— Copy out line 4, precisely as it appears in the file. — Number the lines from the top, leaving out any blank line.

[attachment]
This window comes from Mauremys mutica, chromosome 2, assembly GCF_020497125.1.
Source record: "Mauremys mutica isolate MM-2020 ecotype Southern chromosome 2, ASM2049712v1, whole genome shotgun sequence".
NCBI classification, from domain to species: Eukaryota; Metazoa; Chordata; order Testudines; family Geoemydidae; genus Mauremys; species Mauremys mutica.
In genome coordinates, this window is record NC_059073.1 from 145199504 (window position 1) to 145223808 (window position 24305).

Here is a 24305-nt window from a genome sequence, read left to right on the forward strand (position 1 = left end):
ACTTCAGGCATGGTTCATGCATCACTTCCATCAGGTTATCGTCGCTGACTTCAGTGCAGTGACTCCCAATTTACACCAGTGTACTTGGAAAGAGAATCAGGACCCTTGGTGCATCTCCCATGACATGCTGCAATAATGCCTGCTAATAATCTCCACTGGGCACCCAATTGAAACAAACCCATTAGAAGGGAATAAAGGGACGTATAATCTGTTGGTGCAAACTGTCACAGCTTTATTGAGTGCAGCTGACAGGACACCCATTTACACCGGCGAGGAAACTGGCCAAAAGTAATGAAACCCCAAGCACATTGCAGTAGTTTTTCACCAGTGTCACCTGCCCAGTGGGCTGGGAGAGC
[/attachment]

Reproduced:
In genome coordinates, this window is record NC_059073.1 from 145199504 (window position 1) to 145223808 (window position 24305).